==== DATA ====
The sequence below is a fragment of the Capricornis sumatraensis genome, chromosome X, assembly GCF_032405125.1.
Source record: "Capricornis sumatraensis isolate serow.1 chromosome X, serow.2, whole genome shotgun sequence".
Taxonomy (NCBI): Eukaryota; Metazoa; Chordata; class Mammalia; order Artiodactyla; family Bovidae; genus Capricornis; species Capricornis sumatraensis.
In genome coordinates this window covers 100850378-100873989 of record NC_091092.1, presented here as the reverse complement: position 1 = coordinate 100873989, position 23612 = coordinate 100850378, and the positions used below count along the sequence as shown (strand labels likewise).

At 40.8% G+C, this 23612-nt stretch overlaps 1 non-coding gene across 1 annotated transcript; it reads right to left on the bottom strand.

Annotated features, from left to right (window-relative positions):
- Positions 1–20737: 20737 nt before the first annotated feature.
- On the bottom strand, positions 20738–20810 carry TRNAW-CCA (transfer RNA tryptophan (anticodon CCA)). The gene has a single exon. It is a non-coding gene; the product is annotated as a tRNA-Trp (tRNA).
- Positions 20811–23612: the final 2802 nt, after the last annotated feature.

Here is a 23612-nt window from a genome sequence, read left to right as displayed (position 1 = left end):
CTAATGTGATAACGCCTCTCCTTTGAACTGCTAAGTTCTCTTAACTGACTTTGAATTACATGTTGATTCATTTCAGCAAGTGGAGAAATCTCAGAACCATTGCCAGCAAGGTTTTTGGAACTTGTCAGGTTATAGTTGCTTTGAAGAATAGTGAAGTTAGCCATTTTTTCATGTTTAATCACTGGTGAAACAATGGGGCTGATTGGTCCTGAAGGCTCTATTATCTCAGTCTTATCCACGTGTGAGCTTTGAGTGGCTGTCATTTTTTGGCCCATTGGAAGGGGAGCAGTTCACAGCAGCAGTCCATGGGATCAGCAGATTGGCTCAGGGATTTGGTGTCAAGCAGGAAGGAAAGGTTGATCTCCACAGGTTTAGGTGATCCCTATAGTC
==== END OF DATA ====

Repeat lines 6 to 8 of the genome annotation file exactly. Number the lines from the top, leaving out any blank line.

Annotated features, from left to right (window-relative positions):
- Positions 1–20737: 20737 nt before the first annotated feature.
- On the bottom strand, positions 20738–20810 carry TRNAW-CCA (transfer RNA tryptophan (anticodon CCA)). The gene has a single exon. It is a non-coding gene; the product is annotated as a tRNA-Trp (tRNA).